You are here

Opinions

10 questions to fuel K12 STEM decisions

There’s more to successful programs than merely supplying resources
Judy Zimny, Ed.D., is the vice president of the National Institute for STEM Education (http://nise.institute), which offers certification programs in STEM best practices and pedagogy for both teachers and campuses.
Judy Zimny, Ed.D., is the vice president of the National Institute for STEM Education (http://nise.institute), which offers certification programs in STEM best practices and pedagogy for both teachers and campuses.

Not long ago, I was visiting with a highly capable, senior-level district administrator when he said to me, “There are so many STEM initiatives, resources and vendors out there. I am a little embarrassed to admit this, but I am not even sure of the right questions to ask.”

As I considered this administrator’s confusion—and the many compounding variables, such as decreasing budgets, increasing expectations and the rapid pace at which education leaders typically have to make decisions—I wondered how I might help him and others differentiate the many STEM choices available today.

After all, preparing students for the new workplace is part of our mission.

STEM professions are much broader than the terms science, technology, engineering and mathematics might imply.

Some of the top-paying STEM professions are financial and management analysts, information security officers, accountants, civil and mechanical engineers, computer network architects, psychologists, IT managers, environmental engineers and software developers, according to U.S. News & World Report.

Who knows what the top-paying jobs will be five or 10 years from now?

The questions

I came up with these 10 questions that busy administrators might ask to help them quickly and confidently make decisions about STEM ideas that deserve an additional look. These questions are designed to provide an initial framework from which to expedite STEM decisions with confidence and consistency.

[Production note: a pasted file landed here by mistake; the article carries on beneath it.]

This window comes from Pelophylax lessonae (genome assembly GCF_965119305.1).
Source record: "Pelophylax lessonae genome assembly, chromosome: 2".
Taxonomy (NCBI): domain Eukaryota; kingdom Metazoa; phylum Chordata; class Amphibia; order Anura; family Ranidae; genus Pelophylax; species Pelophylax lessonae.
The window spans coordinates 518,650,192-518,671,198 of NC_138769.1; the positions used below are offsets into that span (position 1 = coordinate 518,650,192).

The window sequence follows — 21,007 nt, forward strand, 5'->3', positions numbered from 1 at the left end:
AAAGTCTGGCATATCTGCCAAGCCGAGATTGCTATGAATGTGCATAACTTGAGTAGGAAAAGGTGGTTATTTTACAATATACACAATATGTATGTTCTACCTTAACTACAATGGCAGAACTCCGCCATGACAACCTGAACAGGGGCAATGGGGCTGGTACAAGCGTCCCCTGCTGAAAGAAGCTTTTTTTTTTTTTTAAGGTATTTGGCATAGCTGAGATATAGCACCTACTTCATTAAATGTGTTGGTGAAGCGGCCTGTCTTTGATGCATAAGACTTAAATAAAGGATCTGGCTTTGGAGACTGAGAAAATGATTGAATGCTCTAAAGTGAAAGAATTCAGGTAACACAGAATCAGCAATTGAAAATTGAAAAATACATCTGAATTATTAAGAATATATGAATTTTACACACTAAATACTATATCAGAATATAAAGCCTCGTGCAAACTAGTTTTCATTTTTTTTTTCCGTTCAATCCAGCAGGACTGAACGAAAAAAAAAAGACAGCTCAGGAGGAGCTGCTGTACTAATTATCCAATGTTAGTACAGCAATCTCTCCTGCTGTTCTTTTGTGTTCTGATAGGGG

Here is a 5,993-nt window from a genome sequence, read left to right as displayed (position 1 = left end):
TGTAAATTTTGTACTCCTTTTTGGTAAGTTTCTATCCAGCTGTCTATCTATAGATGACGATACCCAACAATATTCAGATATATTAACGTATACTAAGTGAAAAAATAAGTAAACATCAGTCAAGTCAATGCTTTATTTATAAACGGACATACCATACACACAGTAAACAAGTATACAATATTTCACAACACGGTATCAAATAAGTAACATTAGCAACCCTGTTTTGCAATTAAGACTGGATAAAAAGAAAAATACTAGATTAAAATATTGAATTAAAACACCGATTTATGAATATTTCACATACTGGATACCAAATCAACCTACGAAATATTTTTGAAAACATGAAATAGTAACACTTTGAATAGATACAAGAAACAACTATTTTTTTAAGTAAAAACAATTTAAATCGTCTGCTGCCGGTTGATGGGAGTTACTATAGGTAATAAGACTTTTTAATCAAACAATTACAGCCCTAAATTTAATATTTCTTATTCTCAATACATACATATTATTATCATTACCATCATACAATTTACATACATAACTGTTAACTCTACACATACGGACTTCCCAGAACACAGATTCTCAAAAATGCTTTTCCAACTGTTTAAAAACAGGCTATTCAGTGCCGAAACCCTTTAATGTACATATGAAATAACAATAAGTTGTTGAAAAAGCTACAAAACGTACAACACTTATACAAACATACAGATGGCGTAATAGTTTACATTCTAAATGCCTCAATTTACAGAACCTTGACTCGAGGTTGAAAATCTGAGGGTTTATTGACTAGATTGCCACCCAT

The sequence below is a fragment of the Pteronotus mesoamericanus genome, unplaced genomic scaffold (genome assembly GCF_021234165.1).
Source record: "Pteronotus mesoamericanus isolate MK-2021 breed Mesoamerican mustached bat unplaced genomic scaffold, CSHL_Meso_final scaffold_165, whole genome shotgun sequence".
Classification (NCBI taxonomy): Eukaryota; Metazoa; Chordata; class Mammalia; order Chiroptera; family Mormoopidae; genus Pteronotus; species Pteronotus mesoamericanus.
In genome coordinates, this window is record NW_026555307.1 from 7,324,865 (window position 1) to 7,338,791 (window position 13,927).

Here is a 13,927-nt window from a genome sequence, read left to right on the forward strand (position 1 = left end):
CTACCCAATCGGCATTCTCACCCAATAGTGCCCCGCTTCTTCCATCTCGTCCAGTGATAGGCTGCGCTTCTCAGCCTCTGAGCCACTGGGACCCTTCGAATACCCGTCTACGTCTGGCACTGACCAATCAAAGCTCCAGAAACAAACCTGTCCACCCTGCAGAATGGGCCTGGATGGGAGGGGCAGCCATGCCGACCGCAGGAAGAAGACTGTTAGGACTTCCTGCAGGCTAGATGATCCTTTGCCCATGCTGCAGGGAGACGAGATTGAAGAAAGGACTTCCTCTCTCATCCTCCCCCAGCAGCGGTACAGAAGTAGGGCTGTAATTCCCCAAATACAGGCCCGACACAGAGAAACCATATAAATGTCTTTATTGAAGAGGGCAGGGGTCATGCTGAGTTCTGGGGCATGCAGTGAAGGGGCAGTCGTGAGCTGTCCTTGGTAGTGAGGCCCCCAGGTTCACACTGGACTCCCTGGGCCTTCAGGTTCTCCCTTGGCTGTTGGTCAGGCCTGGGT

Within each district, administrators will add their own critical questions to address the needs of their teachers and students. Discuss these questions with your team and try to answer as many as possible.

The goal is for all involved to be on the same page about what you hope to accomplish with your STEM initiative and to determine the best processes to get there. See how these processes can apply to your own STEM initiative and what other concerns they raise.

1. How likely is this initiative to help us increase the number of students, especially those from underrepresented groups, who pursue STEM in college or careers?  

2. How will this initiative bolster your STEM learning environment? How will it impact students’ interactions with the teacher or each other?

3. How will this initiative integrate instruction across—or beyond—the four STEM content areas? How will we assess and measure this impact?

4. What percentage of students will benefit from this STEM initiative and how likely are we to continue this initiative in future years?

5. How well does this initiative address current skills and workforce needs?

6. How will this initiative help us engage students in STEM practices? How well does it develop the dispositions and work-related behaviors fundamental to STEM professionals?

7. How does this STEM initiative increase students’ exposure to the real work of scientists, engineers and other professionals? How does it bridge the gap between theory and practice?

8. How likely is this STEM initiative to increase students’ opportunities to create solutions to real-world problems?

9. How will this STEM initiative address teachers’ delivery of content knowledge? How well does it align with and augment current work being done in our schools and district?

10. How well does this STEM professional development support the teacher actions necessary to create a STEM classroom?

Success in STEM is not just about providing access to resources or programs; it is about providing access to high-quality learning opportunities that deepen students’ understanding and that can serve as springboards for college and careers.


Judy Zimny, Ed.D., is the vice president of the National Institute for STEM Education (http://nise.institute), which offers certification programs in STEM best practices and pedagogy for both teachers and campuses.